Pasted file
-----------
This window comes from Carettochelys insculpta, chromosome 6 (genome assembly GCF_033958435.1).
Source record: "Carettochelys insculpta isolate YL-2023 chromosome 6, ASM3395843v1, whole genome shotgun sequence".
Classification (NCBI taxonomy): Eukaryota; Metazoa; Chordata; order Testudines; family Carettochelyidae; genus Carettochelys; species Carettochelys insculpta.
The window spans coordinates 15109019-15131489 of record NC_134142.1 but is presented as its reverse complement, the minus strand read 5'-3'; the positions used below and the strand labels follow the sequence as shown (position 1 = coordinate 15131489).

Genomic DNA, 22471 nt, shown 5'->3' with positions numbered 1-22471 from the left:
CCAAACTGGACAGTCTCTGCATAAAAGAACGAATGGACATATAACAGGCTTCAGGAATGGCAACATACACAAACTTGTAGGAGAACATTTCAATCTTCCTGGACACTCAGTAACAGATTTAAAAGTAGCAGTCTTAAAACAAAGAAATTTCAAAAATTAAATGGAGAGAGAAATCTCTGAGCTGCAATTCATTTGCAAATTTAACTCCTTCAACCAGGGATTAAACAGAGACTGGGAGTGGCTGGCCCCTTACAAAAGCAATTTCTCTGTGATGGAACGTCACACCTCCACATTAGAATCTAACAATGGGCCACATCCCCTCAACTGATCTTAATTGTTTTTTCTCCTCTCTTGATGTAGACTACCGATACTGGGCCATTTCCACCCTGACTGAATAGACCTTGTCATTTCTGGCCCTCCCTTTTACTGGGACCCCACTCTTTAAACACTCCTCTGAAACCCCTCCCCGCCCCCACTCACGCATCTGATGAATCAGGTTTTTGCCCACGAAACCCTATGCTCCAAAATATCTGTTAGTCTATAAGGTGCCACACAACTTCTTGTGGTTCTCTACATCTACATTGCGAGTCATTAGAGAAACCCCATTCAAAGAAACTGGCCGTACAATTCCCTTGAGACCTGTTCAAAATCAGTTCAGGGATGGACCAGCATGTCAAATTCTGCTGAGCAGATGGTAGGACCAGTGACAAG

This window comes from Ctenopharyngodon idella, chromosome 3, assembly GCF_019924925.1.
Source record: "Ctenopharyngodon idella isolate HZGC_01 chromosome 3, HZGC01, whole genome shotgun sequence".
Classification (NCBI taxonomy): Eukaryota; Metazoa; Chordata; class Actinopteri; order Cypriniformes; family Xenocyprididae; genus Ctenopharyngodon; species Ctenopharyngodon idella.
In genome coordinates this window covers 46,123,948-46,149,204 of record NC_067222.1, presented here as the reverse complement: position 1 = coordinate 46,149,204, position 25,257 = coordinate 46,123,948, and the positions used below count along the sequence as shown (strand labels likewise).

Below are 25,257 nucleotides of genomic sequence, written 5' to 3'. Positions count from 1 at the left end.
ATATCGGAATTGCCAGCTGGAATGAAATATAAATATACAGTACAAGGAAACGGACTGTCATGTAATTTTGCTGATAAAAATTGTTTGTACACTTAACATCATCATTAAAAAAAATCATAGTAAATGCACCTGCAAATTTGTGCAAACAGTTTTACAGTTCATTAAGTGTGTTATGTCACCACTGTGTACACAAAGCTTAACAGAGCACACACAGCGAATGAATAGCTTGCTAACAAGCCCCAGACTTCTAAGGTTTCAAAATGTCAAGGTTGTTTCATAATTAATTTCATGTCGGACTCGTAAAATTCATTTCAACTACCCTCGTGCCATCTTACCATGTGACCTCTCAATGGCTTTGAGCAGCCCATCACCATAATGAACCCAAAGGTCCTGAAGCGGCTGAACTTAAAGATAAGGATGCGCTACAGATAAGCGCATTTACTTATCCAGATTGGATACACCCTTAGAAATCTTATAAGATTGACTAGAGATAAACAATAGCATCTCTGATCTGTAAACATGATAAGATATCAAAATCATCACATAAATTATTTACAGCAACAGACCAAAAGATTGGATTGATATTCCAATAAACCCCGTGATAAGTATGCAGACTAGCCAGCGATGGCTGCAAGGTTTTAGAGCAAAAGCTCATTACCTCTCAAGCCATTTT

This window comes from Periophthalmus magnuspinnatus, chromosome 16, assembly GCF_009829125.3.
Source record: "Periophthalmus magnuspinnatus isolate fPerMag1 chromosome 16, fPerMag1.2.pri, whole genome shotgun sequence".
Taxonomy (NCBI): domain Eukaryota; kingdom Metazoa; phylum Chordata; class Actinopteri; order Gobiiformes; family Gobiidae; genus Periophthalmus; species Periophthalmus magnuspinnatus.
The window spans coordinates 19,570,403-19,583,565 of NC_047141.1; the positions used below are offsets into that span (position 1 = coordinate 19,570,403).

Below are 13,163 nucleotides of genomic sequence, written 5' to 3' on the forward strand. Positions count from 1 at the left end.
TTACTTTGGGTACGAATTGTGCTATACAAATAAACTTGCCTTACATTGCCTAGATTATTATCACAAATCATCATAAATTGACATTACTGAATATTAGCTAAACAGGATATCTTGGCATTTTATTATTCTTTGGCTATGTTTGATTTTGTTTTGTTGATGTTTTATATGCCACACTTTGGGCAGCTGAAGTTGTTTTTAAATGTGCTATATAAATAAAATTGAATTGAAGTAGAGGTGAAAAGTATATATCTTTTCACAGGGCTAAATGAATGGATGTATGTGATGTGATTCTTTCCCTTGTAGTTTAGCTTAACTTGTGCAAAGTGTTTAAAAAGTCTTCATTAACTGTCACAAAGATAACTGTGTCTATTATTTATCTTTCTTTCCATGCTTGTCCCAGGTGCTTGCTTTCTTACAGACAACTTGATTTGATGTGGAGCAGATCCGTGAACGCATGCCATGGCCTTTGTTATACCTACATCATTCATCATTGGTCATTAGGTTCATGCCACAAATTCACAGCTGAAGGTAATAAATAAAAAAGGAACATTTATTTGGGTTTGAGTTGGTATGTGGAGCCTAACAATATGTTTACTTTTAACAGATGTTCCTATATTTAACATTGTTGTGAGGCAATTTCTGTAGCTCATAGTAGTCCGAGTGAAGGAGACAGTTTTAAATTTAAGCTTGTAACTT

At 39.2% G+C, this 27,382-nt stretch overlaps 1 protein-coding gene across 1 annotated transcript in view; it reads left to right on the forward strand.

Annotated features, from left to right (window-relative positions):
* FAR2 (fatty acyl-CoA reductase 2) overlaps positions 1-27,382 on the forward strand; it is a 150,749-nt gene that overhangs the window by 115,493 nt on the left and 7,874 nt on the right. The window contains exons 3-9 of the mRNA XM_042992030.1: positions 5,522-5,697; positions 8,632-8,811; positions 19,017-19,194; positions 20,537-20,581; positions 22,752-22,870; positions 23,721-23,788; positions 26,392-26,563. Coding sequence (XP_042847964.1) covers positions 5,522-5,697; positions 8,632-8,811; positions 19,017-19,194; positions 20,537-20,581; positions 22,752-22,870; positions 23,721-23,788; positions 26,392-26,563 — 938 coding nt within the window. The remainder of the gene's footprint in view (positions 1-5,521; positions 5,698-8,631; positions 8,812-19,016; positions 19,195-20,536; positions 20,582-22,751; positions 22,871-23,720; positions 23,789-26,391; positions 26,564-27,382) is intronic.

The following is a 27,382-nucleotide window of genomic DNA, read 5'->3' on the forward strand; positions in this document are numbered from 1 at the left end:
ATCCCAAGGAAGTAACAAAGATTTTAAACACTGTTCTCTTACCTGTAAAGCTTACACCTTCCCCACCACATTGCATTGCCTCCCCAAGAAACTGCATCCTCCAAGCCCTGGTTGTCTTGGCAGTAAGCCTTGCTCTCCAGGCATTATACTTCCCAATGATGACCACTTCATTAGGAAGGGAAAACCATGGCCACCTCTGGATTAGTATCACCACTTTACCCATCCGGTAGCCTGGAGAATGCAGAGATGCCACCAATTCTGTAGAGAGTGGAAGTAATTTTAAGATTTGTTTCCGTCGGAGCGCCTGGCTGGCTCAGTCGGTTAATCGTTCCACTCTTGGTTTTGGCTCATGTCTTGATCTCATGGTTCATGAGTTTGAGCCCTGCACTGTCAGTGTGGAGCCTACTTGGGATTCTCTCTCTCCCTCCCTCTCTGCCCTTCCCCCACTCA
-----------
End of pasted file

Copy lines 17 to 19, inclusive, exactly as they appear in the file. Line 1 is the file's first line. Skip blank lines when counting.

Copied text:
Below are 13,163 nucleotides of genomic sequence, written 5' to 3' on the forward strand. Positions count from 1 at the left end.
TTACTTTGGGTACGAATTGTGCTATACAAATAAACTTGCCTTACATTGCCTAGATTATTATCACAAATCATCATAAATTGACATTACTGAATATTAGCTAAACAGGATATCTTGGCATTTTATTATTCTTTGGCTATGTTTGATTTTGTTTTGTTGATGTTTTATATGCCACACTTTGGGCAGCTGAAGTTGTTTTTAAATGTGCTATATAAATAAAATTGAATTGAAGTAGAGGTGAAAAGTATATATCTTTTCACAGGGCTAAATGAATGGATGTATGTGATGTGATTCTTTCCCTTGTAGTTTAGCTTAACTTGTGCAAAGTGTTTAAAAAGTCTTCATTAACTGTCACAAAGATAACTGTGTCTATTATTTATCTTTCTTTCCATGCTTGTCCCAGGTGCTTGCTTTCTTACAGACAACTTGATTTGATGTGGAGCAGATCCGTGAACGCATGCCATGGCCTTTGTTATACCTACATCATTCATCATTGGTCATTAGGTTCATGCCACAAATTCACAGCTGAAGGTAATAAATAAAAAAGGAACATTTATTTGGGTTTGAGTTGGTATGTGGAGCCTAACAATATGTTTACTTTTAACAGATGTTCCTATATTTAACATTGTTGTGAGGCAATTTCTGTAGCTCATAGTAGTCCGAGTGAAGGAGACAGTTTTAAATTTAAGCTTGTAACTT

At 39.2% G+C, this 27,382-nt stretch overlaps 1 protein-coding gene across 1 annotated transcript in view; it reads left to right on the forward strand.